The owner of a popular Thai restaurant in Columbia Heights is facing allegations that he brought a Dominican Republic teenager to America on promises of schooling and a better life only to make him work for low wages under a "debt-bondage arrangement."

Federal prosecutors in St. Paul say in a criminal complaint filed Thursday that Pisanu "Pat" Sukhtipyaroge forced the young man to work at the Royal Orchid Restaurant that Sukhtipyaroge owns and operates, and coerced him into having sex. Sukhtipyaroge also has worked as a sponsor to poor children through a nonprofit agency in Kansas City, Mo., that tries to educate them and help them get jobs.

According to the complaint, which resulted from an investigation by the U.S. Immigration and Customs Enforcement, Sukhtipyaroge, 71, helped an unidentified 18-year-old come to Minnesota on a student visa in 2015 but soon told him that he could no longer attend high school classes. Authorities say that Sukhtipyaroge then put the former student to work at his business, where the young man lived in an unfinished storage room and was paid less than $1 an hour.

The young man told authorities that he met Sukhtipyaroge through an organization that connects poor families in the Dominican Republic with Americans who can sponsor their children to go to school on a student visa in the United States. (The organization is not identified in court records.) Sukhtipyaroge visited the young man's family over a period of three years to befriend them, and they eventually decided their child could go to America, the complaint says.

The young man said he attended Edison High School for a time.

Soon after the student's arrival on Oct. 15, 2015, the complaint says, Sukhtipyaroge told the young man that he had to engage in sexual acts. The alleged victim said he feared immigration authorities once his student visa became invalid after he stopped attending school, and worried for the safety of his family in the Dominican Republic if he didn't do as he was told.

Federal prosecutors allege that Sukhtipyaroge used "coercion, psychological abuse, intimidation, and threats of legal process to maintain control" of the alleged victim, both as "forced laborer" and "a continued victim of Sukhtipyaroge's sexual assaults."

The complaint says the young man was promised $500 a month for working as a dishwasher, but in fact was paid just $125 for 40 hours of work at the restaurant — or 78 cents an hour. That doesn't include the time the young man said he also was forced to clean and do yard work at Sukhtipyaroge's residence.

The young man told authorities that Sukhtipyaroge travels to foreign countries to engage in sexual acts with young boys and frequently uses social media to recruit them for sex. The young man also alleges that Sukhtipyaroge records such encounters.

The restaurant owner was arrested Tuesday on suspicion of third-degree criminal sexual conduct and labor trafficking. While searching Sukhtipyaroge's home, authorities discovered pictures of young children taped to the wall as well as Ziploc bags that appeared to contain boys' or teens' underwear, according to the complaint.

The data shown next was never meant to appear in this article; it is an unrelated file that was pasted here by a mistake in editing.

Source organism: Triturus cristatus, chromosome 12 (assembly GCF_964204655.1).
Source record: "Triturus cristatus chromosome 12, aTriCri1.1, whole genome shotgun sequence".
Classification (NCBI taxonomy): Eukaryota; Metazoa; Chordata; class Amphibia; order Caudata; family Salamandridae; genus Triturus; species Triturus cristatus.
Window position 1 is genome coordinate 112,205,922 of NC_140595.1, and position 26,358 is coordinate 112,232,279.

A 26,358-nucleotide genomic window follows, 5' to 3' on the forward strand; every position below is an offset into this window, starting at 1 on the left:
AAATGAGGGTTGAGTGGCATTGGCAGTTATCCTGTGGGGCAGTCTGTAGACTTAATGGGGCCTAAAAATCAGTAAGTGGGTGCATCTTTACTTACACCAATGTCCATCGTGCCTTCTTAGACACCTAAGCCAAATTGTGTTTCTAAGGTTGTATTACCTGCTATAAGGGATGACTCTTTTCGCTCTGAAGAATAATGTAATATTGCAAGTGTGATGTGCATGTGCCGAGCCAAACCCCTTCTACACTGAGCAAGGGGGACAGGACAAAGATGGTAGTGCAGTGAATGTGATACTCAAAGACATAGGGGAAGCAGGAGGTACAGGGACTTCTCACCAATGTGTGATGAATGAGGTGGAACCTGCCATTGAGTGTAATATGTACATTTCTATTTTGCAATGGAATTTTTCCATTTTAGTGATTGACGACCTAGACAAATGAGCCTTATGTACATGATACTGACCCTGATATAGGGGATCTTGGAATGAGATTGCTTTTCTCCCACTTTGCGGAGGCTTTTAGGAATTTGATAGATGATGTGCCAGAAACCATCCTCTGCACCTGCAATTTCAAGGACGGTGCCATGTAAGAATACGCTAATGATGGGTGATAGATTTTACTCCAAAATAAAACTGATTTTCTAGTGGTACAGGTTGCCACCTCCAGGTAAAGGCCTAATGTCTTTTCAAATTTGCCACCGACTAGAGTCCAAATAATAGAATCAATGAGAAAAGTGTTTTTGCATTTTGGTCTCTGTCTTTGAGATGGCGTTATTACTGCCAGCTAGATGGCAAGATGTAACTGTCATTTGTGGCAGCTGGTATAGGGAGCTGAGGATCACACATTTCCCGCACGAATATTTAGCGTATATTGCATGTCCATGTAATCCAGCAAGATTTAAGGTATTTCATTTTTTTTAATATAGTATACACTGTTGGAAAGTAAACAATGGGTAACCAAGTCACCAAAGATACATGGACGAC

They also found a number of pictures of young children who appeared to be involved in Children International, a child sponsorship nonprofit based in Kansas City, Mo. Authorities say they discovered thank-you notes for trips that Sukhtipyaroge had made to meet his sponsored children.

Children International does work in the Dominican Republic, but it's unclear from the complaint if the organization was involved in the contacts Sukhtipyaroge made with the alleged victim and his family.

Sukhtipyaroge, who lives in Maplewood, has no prior criminal records in Minnesota or federally. He could not be reached for comment Friday. An answering machine message at the Royal Orchid indicates that the restaurant closed temporarily on July 17, with plans to reopen Aug. 8.

"It's really terrible that this happened," Brittany Gelbach, a spokeswoman for Children International, said Friday. Sukhtipyaroge has been associated with the group since 1996, Gelbach said, adding that his current sponsorships of nine children would be immediately discontinued.

Children International does not arrange for visas to the United States, Gelbach said. She said she doubts that the alleged victim was one of the children in its program.

Children International filed its 2015 tax return in April, reporting revenue of nearly $152 million. It described its operations this way: "Children International creates personal, transformative and impactful relationships and offers supporters a way to invest in the holistic development of a child with the ultimate focus on employability to help its graduates break the cycle of poverty."

Children International runs all of its sponsors through a sex-offender database before they're allowed to meet with children in its programs, Gelbach said, and background checks are run randomly against all sponsors whether they visit their sponsored child or not. Sponsors always are accompanied by staff during visits, and all communication goes through both the company's headquarters and its field offices, she added. Although the complaint says that Sukhtipyaroge had letters from some of the children he sponsored, she said, nothing indicates that those communications were inappropriate.